Robbert Moree visited the 40th anniversary of the Jaguar Daimler Club Holland and enjoyed the diversity. Follow him on his stroll and enjoy his encounters.

People won’t depict a Jaguar or Daimler as a derelict banger all that often. Jaguars are spoken of as cars for decent people. People with blazers, corduroy pants, tweed coats and Panama hats. And to be honest, of course those people in vintage British upper class clothing are present here, they do belong to the history and position of the brand. Jaguars come in different price ranges. Where E-types are becoming virtually unreachable, Mk II’s are still affordable, where the modern S-types are true bargains. Besides that you have various stages of restoring. We find Jaguars in mint condition that would be sure winners on any concours besides cars that are more or less original or be it partly restored.

A large number of enthousiasts use their Jaguar as a daily driver. I meet an owner that just shows a colleague club member the engine of her Jaguar Mk VIII. The saloon has clearly been well used, the paint work is far from original and consists of various tints of a darker green. The door panels are missing and a little rust is showing here and there. In the meantime her husband joins the party, carrying a long piece of rope. ‘Always handy when you drive an old car.’ They brought the car from the States themselves last year. A brand new adventure. The plan is to gradually refurbish the car, first the moving bits, the looks can wait. One thing this Mk VIII does splendidly is starting. ‘The car usually resides in a lockup where it is surrounded by mostly very nicely restored vehicles, amongst which a splendid looking Ferrari that wouldn’t start one day.’ The owner of the ragged Jag offered to give it a tow, but that was kindly refused.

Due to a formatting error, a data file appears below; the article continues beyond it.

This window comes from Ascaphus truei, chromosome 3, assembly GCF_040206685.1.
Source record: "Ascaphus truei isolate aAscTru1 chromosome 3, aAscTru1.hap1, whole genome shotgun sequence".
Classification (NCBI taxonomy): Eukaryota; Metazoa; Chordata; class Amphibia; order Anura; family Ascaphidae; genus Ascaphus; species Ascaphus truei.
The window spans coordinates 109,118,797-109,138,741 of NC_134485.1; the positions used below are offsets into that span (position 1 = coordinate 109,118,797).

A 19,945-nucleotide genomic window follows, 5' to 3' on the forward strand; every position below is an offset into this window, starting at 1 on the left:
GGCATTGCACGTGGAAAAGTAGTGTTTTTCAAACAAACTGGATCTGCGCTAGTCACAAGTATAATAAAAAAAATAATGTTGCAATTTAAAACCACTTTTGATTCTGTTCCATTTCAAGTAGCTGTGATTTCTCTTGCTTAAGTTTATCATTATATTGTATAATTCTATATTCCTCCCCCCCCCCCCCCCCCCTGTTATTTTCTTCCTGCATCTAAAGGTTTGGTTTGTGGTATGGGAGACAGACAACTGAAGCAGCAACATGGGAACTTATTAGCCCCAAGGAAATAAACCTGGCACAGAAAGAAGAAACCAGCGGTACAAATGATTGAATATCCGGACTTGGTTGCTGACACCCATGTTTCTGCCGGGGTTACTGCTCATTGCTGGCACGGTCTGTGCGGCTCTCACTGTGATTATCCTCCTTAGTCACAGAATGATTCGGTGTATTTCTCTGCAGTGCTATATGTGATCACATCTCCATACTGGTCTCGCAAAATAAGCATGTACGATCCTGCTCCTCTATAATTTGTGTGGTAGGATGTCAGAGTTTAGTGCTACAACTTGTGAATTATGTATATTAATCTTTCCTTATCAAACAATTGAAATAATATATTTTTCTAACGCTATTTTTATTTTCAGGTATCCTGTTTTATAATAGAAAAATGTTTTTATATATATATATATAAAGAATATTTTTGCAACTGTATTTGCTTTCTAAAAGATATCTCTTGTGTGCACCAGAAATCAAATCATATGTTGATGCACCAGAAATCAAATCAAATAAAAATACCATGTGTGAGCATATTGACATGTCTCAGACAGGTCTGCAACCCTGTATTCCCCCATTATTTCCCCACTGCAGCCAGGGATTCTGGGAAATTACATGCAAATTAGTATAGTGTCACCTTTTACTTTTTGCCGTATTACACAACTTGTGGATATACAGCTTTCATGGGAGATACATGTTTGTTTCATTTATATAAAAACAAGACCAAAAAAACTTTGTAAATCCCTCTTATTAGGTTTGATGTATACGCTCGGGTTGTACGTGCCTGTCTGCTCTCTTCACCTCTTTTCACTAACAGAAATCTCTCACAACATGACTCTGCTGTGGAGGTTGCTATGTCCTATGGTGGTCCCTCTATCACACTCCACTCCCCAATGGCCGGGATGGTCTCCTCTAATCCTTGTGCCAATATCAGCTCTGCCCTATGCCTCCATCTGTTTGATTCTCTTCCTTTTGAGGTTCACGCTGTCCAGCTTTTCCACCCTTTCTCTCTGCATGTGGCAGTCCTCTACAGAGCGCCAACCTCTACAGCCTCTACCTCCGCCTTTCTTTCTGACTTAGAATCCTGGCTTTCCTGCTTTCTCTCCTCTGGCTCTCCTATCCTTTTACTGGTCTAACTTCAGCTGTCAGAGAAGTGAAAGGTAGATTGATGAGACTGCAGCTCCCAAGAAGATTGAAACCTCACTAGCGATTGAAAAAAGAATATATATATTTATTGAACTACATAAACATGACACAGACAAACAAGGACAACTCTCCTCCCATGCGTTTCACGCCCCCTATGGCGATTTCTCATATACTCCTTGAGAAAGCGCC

A bit further there is a first series E-type roadster on display. The owner tells me it is an original Dutch car. That is somehow more unique than one of the many USA imports, to be blunt. The car was first delivered to a diplomat in 1961, who drove it on diplomatic registration for four years. Later it got an ordinary registration number and since then it has been kept in original state without becoming to glossy. The car is being valued right there on the spot, but the owner is a bit reluctant to the out coming. Prices of E-types have been rocketing sky high lately and roadsters, especially first series ones easily fetch over 100.000 Euro, which means hefty insurance premiums.

In a gazebo I spot one of the contestants in the concours d’élégance. No, not a large Jaguar limousine or stately Daimler. It is one of the early practice runs of Jaguar founder Sir Henry Lyons. From the days that Jaguar was still called the Swallow Sidecar company. It is an Austin Swallow. Lyons didn’t build his very own cars yet, but improved on existing motors. In this case the humble Austin Seven, that was presented with a way more refined bodywork and uprated specs. A beautiful piece of pre-war history.


All of this takes place in honour of the 40th birthday of the Jaguar Daimler Club Holland. A club with members from all layers of the population: Successful entrepreneurs, consultants. lorry drivers, garagists, mechanics and so on. All these people have one thing in common, the love for the brand with the leaping cat on the bonnet. It’s a good thing they keep the history of this beautiful brand alive. In all modesty of course. Like the Jaguar XJ’s brochure used to say: ‘A Jaguar is just a car.’

Robbert Moree